LONDON (REUTERS) - Britain's government will end up borrowing 122 billion pounds (S$216.28 billion) more over the next five years than it expected before the country voted for Brexit, Finance Minister Philip Hammond said on Wednesday (Nov 23).
Britain is expected to run a Budget deficit of nearly 22 billion pounds in the 2019/20 financial year, which until recently had been the target date for a first Budget surplus, Mr Hammond said, citing forecasts from Britain's Budget office.
Mr Hammond's predecessor as finance minister, Mr George Osborne, had been aiming for a surplus of 10.4 billion pounds in 2019/20.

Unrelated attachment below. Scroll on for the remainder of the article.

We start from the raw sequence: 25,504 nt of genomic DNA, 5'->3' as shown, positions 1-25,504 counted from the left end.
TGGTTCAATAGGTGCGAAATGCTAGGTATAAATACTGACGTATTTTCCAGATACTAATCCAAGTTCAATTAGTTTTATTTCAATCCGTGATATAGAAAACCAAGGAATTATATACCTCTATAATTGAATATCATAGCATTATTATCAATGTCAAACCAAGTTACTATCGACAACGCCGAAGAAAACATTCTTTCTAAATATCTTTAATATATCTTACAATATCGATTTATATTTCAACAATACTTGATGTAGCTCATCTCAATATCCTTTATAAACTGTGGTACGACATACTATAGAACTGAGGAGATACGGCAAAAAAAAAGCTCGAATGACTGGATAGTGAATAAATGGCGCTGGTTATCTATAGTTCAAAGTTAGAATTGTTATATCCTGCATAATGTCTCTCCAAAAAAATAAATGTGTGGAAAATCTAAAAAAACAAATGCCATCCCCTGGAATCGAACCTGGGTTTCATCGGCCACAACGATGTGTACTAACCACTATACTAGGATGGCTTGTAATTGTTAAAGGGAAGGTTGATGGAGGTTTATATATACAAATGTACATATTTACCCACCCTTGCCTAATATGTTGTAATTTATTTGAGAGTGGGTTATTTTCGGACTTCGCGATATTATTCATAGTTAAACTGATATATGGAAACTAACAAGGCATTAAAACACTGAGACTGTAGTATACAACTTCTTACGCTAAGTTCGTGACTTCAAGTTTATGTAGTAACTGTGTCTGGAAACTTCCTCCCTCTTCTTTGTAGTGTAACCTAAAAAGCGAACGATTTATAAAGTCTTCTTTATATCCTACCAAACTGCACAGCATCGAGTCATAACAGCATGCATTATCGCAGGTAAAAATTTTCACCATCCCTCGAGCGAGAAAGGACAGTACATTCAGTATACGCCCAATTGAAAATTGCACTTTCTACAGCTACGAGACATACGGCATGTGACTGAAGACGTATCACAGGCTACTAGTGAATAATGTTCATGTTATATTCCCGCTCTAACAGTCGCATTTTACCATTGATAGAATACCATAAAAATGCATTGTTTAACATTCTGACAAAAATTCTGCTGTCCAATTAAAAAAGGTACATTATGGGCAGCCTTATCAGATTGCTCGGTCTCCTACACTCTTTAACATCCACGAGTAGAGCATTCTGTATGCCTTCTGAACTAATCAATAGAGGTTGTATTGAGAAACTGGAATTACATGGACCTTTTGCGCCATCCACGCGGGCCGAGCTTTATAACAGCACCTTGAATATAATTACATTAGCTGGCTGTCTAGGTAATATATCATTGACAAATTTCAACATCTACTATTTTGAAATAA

But that target was dropped shortly after voters decided in June to leave the European Union. The Brexit vote is likely to slow the economy in the coming years, reducing tax revenues for the government and increasing its bill for jobless benefits.
In the current 2016/17 financial year, the deficit is now expected to stand at 68.2 billion pounds, higher than the pre-Brexit vote estimate of 55.5 billion pounds, and there was no forecast for a surplus over the next five years, Mr Hammond said.
"The prime minister and I remain firmly committed to seeing the public finances return to balance as soon as practicable... while leaving enough flexibility to support the economy in the near-term," he said.